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Whether you’re looking for routing inspiration for your next award trip or trying to find the cheapest cash deals out there, Google Flights — and its monumental amount of data — is one of the most powerful tools at your disposal. We’ve talked previously about using Google Flights to price compare, sort for flights on the alliance / at the time / in the price range you need, and even using the map feature for a jolt of creativity (try leaving the destination field blank and see what happens!)
These strategies work well for simpler itineraries, but even more complex trips can benefit from some targeted Google Flights searches.
TPG reader Andrew is a very experienced traveler but is struggling with using Google Flights for his next trip. He’s incredibly flexible, which is usually a great asset when it comes to award travel, but it can create serious analysis-paralysis at the same time. To help Andrew out, today we’ll do a case study on his summer vacation and see how Google Flights can help him.
Andrew is centrally located between a number of airports, and said he’s comfortable departing from and returning to any of the following. His departure and arrival airports don’t need to be the same either.
- New York (JFK)
- New York-LaGuardia (LGA)
- Newark (EWR)
- Philadelphia (PHL)
- Baltimore (BWI)
He wants to fly from any of these airports to Glasgow (GLA) or Edinburgh (EDI), and return from Birmingham (BHX), London (LHR), or Cardiff (CWL). He’s looking for a three-week trip with flexible dates, as long as July 4th falls somewhere in the middle.
Before we start searching, there’s one important question to think about. Many of the best fares between the US and Europe come on ultra-low-cost carriers like WOW and Norwegian. These airlines up-charge for nearly everything, including baggage, food and drink onboard, seat assignments, etc. If you know what you’re getting into the experience isn’t half bad, but flying low-cost carriers is about managing expectations. I’d encourage Andrew to think about what he’s comfortable paying extra for, so there are no nasty surprises on the way.
One great feature of Google Flights is that it lets you search for flights to and from multiple airports all at once. In this case I’ve input three departure codes: PHL for Philadelphia, BWI for Baltimore, and NYC for all New York Airports (JFK, LGA and EWR). You could add even more in theory, but let’s stick to the ones Andrew can drive to easily.
The same can be done for arrival airports. For the first leg of his journey, I’m searching for flights from any of those US airports into both Glasgow and Edinburgh.
Multi-City vs. Round-Trip
Google Flights gives you the option to book one-way, round-trip, or multi-city tickets. In Andrew’s case, there are some serious pros and cons to searching as a round-trip vs. as a multi-city. Based on the way he described his trip, arriving in Scotland and returning from one of three different airports in the UK, it sounds like he wants a multi-city trip and is comfortable getting between his European destinations on his own. Google Flights makes it easy to search for that, and using arbitrary dates that straddle July 4th, you can see that he can book this trip for $800 or less on full service carriers.
While I did pick random dates for this search, I tried a few other dates which all returned prices in the ~$750 round-trip range as well. The biggest thing you sacrifice with a multi-city trip is the ability to see a full month’s calendar of prices all at once. Let’s take a look at a round-trip search to compare and see what I’m talking about.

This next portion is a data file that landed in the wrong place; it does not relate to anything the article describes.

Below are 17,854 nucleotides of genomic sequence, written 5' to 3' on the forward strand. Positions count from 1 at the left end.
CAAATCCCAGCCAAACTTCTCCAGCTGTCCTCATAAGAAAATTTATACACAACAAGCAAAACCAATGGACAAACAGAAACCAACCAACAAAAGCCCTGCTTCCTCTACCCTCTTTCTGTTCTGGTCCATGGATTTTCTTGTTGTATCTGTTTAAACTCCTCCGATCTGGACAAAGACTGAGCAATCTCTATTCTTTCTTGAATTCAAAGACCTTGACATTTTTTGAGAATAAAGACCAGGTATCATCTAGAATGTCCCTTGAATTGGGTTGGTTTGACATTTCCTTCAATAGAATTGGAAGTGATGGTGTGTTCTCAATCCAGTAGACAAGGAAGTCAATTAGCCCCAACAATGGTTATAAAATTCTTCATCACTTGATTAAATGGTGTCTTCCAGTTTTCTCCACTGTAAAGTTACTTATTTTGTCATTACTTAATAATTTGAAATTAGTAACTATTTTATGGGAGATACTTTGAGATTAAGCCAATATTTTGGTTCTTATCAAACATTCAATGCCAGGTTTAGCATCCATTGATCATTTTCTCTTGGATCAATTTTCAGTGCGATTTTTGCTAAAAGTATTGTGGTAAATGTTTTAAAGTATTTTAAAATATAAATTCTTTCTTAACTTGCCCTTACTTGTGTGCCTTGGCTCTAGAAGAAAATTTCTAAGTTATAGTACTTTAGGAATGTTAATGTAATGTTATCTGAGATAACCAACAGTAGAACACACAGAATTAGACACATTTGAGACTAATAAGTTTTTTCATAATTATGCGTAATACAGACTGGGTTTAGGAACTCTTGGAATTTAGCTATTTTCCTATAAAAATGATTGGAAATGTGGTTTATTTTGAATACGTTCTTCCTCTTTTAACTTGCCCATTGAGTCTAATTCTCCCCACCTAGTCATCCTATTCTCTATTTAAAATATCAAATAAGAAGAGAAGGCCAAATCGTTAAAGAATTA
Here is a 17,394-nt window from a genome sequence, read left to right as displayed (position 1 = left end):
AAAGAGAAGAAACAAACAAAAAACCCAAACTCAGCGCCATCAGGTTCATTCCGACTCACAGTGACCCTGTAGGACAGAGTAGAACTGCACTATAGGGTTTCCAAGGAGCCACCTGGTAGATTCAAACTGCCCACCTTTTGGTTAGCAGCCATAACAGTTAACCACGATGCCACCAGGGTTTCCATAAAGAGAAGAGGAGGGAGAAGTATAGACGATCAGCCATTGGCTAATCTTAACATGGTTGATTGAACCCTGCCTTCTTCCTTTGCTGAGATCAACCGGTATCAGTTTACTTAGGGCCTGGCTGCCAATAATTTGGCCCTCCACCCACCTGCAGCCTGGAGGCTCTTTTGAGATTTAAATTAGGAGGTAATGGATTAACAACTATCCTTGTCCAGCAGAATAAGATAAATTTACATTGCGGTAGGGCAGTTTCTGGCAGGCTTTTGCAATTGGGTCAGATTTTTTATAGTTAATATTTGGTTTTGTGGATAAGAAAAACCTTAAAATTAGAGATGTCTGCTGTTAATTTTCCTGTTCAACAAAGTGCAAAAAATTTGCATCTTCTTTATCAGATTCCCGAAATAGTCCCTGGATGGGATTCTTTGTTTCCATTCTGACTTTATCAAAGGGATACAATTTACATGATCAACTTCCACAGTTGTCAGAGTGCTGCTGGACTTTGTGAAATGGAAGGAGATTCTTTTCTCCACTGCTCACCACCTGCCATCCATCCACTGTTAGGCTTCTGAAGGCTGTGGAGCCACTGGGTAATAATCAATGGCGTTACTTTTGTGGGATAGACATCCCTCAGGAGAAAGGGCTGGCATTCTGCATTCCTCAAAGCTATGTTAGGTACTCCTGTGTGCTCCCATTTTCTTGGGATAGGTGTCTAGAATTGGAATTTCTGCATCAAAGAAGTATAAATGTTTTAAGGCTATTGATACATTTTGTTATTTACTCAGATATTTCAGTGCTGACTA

If Andrew were to book this ticket as a round-trip instead, it likely wouldn’t matter if he started his trip in London or in Edinburgh. Because he said his dates are flexible, I’m assuming the order of destinations is as well. To fix this, I changed the search to a round-trip from his designated US airports to any of the European destinations: EDI, GLA, BHX, LHR or CWL.
Now when I click on the departure date, a calendar will pop up showing me a wide range of prices. If you click on a departure date, the rest of the calendar will reset to show you the prices for each possible day you could return.
While Andrew could potentially save a few hundred more by traveling at a different time of summer, the cheapest flights i was able to find that satisfied Andrew’s requirements were as follows:
With both routings requiring one stop, I would personally pay the extra $42 to avoid flying on shaky WOW Air. You can even see the little baggage sign next to the price indicating that bags are not included in the cost of the ticket. In this case Google Flights found a mixed-carrier itinerary, with the outbound flight on Aer Lingus and the return on AA.
Now, remember the multi-city tickets we were looking at earlier weren’t that much more expensive. At ~$750 vs. $680, Andrew might just decide to shell out the cash and book the ticket that fits his itinerary best.
Multiple airport searches should be a common feature of your Google Flights toolkit. If you live in most major cities in the world, you should consider flights from all your surrounding airports to save money.
Multi-city ticketing can be tough. I don’t like losing the ability to see the price calendar, but if you travel plans really require you to book this way, Google Flights does make it easy to search for these flights. Just remember that without the calendar to guide you, you should price out flights on a few different days before pulling the trigger and booking one.
Featured photo by @iheartcreative via Twenty20
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